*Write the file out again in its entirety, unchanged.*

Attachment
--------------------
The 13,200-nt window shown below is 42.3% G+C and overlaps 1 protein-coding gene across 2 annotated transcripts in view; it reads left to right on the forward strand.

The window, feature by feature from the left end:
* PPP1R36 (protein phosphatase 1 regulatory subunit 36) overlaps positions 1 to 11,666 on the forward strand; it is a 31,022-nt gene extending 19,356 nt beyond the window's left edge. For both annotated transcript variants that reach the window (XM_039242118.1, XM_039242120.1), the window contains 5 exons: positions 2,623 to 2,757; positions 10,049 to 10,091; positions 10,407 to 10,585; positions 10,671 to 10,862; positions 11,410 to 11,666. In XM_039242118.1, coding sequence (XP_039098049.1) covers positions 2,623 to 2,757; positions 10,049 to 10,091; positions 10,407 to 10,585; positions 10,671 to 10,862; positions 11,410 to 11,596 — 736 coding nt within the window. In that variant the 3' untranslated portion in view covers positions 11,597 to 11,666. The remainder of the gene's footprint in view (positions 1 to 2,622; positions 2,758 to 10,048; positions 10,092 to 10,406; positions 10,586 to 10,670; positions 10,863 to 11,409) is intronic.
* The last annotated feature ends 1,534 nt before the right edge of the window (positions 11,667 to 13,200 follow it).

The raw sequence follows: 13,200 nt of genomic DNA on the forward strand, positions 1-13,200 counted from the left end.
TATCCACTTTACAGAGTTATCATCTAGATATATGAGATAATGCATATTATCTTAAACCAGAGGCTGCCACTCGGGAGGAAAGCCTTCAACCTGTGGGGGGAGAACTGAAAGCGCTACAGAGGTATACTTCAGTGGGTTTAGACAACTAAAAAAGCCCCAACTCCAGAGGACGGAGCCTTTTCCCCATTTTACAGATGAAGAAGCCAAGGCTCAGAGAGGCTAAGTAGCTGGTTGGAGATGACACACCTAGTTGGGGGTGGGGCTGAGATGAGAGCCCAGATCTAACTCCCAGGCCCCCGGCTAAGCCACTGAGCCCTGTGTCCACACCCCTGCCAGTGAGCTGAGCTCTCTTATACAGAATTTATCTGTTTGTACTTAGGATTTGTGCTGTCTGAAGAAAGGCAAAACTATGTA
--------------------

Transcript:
The 13,200-nt window shown below is 42.3% G+C and overlaps 1 protein-coding gene across 2 annotated transcripts in view; it reads left to right on the forward strand.

The window, feature by feature from the left end:
* PPP1R36 (protein phosphatase 1 regulatory subunit 36) overlaps positions 1 to 11,666 on the forward strand; it is a 31,022-nt gene extending 19,356 nt beyond the window's left edge. For both annotated transcript variants that reach the window (XM_039242118.1, XM_039242120.1), the window contains 5 exons: positions 2,623 to 2,757; positions 10,049 to 10,091; positions 10,407 to 10,585; positions 10,671 to 10,862; positions 11,410 to 11,666. In XM_039242118.1, coding sequence (XP_039098049.1) covers positions 2,623 to 2,757; positions 10,049 to 10,091; positions 10,407 to 10,585; positions 10,671 to 10,862; positions 11,410 to 11,596 — 736 coding nt within the window. In that variant the 3' untranslated portion in view covers positions 11,597 to 11,666. The remainder of the gene's footprint in view (positions 1 to 2,622; positions 2,758 to 10,048; positions 10,092 to 10,406; positions 10,586 to 10,670; positions 10,863 to 11,409) is intronic.
* The last annotated feature ends 1,534 nt before the right edge of the window (positions 11,667 to 13,200 follow it).

The raw sequence follows: 13,200 nt of genomic DNA on the forward strand, positions 1-13,200 counted from the left end.
TATCCACTTTACAGAGTTATCATCTAGATATATGAGATAATGCATATTATCTTAAACCAGAGGCTGCCACTCGGGAGGAAAGCCTTCAACCTGTGGGGGGAGAACTGAAAGCGCTACAGAGGTATACTTCAGTGGGTTTAGACAACTAAAAAAGCCCCAACTCCAGAGGACGGAGCCTTTTCCCCATTTTACAGATGAAGAAGCCAAGGCTCAGAGAGGCTAAGTAGCTGGTTGGAGATGACACACCTAGTTGGGGGTGGGGCTGAGATGAGAGCCCAGATCTAACTCCCAGGCCCCCGGCTAAGCCACTGAGCCCTGTGTCCACACCCCTGCCAGTGAGCTGAGCTCTCTTATACAGAATTTATCTGTTTGTACTTAGGATTTGTGCTGTCTGAAGAAAGGCAAAACTATGTA